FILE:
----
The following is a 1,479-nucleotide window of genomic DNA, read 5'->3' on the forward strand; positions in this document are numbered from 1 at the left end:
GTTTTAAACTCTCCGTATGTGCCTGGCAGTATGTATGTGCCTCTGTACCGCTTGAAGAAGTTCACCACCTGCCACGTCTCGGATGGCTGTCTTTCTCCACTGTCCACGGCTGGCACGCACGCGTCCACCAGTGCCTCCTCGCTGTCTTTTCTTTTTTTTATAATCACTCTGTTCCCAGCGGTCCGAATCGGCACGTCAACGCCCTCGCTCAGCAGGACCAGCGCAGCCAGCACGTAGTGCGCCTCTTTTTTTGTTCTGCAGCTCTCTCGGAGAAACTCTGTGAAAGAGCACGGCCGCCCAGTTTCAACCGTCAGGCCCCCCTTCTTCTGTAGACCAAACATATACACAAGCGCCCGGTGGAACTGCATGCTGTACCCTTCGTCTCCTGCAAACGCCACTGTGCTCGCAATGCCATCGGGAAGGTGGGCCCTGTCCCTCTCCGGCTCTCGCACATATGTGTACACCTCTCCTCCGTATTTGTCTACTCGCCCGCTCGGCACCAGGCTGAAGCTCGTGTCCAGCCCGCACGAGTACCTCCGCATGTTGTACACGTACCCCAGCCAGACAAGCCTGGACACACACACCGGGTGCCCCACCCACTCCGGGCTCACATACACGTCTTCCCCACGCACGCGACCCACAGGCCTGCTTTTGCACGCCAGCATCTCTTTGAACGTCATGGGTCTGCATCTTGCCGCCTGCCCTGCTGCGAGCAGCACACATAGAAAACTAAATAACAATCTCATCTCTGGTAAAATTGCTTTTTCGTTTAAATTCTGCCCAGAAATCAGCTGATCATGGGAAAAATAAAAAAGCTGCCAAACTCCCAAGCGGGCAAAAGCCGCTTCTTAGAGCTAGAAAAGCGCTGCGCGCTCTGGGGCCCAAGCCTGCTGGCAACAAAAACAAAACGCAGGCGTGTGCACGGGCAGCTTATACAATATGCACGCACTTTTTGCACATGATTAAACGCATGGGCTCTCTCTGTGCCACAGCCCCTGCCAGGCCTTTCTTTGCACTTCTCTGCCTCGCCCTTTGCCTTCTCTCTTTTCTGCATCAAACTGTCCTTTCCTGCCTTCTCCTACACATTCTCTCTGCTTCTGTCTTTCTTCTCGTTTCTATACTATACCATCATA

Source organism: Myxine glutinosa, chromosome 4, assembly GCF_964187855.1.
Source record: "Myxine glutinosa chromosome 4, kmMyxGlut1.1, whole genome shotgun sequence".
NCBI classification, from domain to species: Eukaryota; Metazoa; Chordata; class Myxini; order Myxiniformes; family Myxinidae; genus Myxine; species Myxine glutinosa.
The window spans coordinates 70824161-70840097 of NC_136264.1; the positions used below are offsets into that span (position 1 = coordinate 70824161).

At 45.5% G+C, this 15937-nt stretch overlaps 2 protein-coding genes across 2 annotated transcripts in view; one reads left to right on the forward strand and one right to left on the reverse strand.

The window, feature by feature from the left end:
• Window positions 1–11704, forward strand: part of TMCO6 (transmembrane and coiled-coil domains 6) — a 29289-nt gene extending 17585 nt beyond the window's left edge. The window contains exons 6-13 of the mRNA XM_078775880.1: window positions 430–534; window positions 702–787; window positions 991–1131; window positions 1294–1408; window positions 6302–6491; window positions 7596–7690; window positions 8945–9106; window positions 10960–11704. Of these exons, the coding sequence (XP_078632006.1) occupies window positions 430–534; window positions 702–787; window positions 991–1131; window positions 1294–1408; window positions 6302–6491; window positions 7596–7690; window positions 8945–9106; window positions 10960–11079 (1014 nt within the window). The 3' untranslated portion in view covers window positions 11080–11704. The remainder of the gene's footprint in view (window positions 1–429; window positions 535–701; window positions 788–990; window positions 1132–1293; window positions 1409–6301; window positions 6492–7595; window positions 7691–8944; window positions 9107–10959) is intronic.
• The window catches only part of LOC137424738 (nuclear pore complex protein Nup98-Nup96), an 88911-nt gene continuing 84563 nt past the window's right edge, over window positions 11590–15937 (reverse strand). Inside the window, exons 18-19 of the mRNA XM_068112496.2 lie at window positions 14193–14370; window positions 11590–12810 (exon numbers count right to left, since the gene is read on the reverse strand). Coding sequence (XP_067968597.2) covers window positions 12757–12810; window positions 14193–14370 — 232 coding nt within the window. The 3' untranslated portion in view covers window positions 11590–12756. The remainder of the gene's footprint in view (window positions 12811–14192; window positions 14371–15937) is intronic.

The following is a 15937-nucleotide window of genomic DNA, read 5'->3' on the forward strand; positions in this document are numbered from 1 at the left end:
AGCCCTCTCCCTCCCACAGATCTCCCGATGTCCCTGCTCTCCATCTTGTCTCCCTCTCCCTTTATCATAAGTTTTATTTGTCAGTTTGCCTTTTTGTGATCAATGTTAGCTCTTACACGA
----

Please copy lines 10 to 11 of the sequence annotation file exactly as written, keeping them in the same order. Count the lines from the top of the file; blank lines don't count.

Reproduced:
• The window catches only part of LOC137424738 (nuclear pore complex protein Nup98-Nup96), an 88911-nt gene continuing 84563 nt past the window's right edge, over window positions 11590–15937 (reverse strand). Inside the window, exons 18-19 of the mRNA XM_068112496.2 lie at window positions 14193–14370; window positions 11590–12810 (exon numbers count right to left, since the gene is read on the reverse strand). Coding sequence (XP_067968597.2) covers window positions 12757–12810; window positions 14193–14370 — 232 coding nt within the window. The 3' untranslated portion in view covers window positions 11590–12756. The remainder of the gene's footprint in view (window positions 12811–14192; window positions 14371–15937) is intronic.

The following is a 15937-nucleotide window of genomic DNA, read 5'->3' on the forward strand; positions in this document are numbered from 1 at the left end: